‘The principle aims of New Earth’s technology is to extract recyclable materials where they exist….diverting waste away from landfill and reducing exposure to landfill tax.’
I passed the first test by reversing into a car parking space and that set the tone for the tour, Health and Safety is very important to the company and they manage it with an obsession. We were duly given the Health and Safety briefing and kitted out with a high-viz jacket, hard hat, goggles, mask and gloves.
Our first stop was to see the Delivery area where all the waste is deposited first. Any oversized items are removed and bags are split and waste spread out. The size of space was amazing with the set up sorting through a tonne of rubbish every couple of hours. The waste is then lifted onto a vibrating plate and Sorting takes place.
The vibrating plate…vibrates, funnily enough, and sorts the waste by size. The smaller bio-mass rich particles go into the Bio-StabilisationHalls and the other materials travel on into the another sorting area for more separation.
Rubbish bags are split
Vibrating plate sorts smaller items
Looking into the casm of rubbish
Chris gives a sense of scale to the rubbish
The recyclable metal and plastic materials are separated from the rest of the waste using various methods including a drum separator and magnets, again on a massive scale.
Once all the ‘recyclabubble ‘ material has been removed the remaining waste still doesn’t go off to landfill: it is suitable for use as fuel. Not any old fuel though.
‘Currently the fuel is transported to Europe for use in high efficiency Combined Heat and Power Plants’
‘New Earth is looking at building its own energy recovery plant in Avonmouth, Bristol’
As previously mentioned in the Sorting stage, all the bio-mass rich particles are sent to the Bio–StabilisationHalls to be ‘composted’ down.
The Bio-rich particles or ‘fines’ as they are known are stored in long heaps in ‘ma-hou-sive’ enclosed halls allowing the compost to reach its optimal condition. They are kept in here for about 6 weeks and the heaps are turned regularly to help the compost decompose equally.
‘Ma-hou-sive’ turning machines are used daily to turn all the heaps over.
This compostable material cannot be used anywhere other than as a soil conditioner on brownfield sites, once it has been screened and reaches all the legal requirements.
‘Animal By-Product Regulations’ – In order to meet ABPR requirements the material must reach a temperature of at least 60 degrees C for a minimum of 16 days while being turned every 48 hours. This is monitored by electronic probes inserted along the length of the heaps, sending data back to the automated control system’
This is the end result of the composting stage, looks like normal compost to me!
My Learning Outcomes:
Who knew so much went on behind the scenes once my kerbside rubbish has been collected
The whole set up at New Earth was clean, tidy and didn’t smell. Not what I was expecting at all.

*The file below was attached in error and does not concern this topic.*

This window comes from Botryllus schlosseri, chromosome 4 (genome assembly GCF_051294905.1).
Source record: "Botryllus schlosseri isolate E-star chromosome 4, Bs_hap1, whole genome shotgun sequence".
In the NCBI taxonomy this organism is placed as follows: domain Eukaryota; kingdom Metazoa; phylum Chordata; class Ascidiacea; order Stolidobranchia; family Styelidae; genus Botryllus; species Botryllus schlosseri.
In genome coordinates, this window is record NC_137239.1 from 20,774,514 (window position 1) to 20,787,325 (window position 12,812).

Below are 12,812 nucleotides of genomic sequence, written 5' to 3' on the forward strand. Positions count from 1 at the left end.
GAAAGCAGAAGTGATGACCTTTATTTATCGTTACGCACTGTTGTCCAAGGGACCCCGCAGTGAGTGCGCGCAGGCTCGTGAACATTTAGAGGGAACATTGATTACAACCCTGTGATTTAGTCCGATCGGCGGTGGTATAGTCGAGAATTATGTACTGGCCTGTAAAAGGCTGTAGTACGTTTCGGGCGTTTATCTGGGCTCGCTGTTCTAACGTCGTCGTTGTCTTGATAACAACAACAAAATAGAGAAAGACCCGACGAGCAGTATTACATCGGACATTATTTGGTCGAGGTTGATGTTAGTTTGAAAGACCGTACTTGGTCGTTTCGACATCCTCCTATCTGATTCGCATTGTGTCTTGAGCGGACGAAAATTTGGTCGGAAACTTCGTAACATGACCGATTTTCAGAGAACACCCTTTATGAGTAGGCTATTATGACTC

The company tries to maintain the status quo within the location in terms of smells, environment and pests.
I didn’t see any rats whilst I was there (a bonus!)
Flies and maggots are sprayed frequently to keep them down
A fascinating visit that lasted over 2 hours and could have gone on longer
All this takes place to recycle and reuse as much material as possible before the final drudge is sent to landfill.
Well we are half way through the project but it many ways it seems like only yesterday it started. So much has happened in a short space of time but we still have a long way to go to make big changes and of course it doesn’t end when the project ends. Sustainability is a way of life.
What has changed?
Lets start on the positive, what has changed as a result of engaging in the project…My first New Years Resolution was to REDUCE WASTE and had bought a lot of IKEA products to do this.
LED light bulbs were top of the list and after a good couple of hours, an electrician and lots of cups of tea later we were the proud owners of new lights. Although too early to see what impact it has on costs, all the indicators and research suggest it will and I am loving all my new lights and bulbs though.
My eldest daughter has always wanted lights around a mirror a bit like actors have in their dressing room: enter MUSIK and 5 x LEDARE LED bulbs stage left. It has made a massive difference to a very dark corner of the bedroom where she can now work, do make-up, homework and see! The only down side was my other daughter decided she liked it so much that she wanted one too! (Cost me more money Ikea!) The end results though are amazing and I would like one in our bedroom when we get round to sorting that out.
We also bought a new LED light IKEA PS2014 to replace an LED light which had succumbed to a leak (long story!) in the lounge. I chose the ‘Star Wars’ inspired one, this is by far the most ‘Show Stopping’ light that everyone comments on. It looks fantastic whether in daylight or night, on or off 🙂
It is amazing how much heat the old lights gave off and the LED ones don’t, this is really noticeable in the kitchen which has six bulbs and stretches across the ceiling. Previously you could feel the heat on your head but now you can’t.
The four pronged silver light (middle row, left in the picture), which we bought from Ikea years ago was a real bulb eater and we were having to replace a bulb every 5 or 6 weeks and we have two of them, since replacing them with LED bulbs I haven’t had to change any lights bulbs. It will be interesting to see how long the LED bulbs last.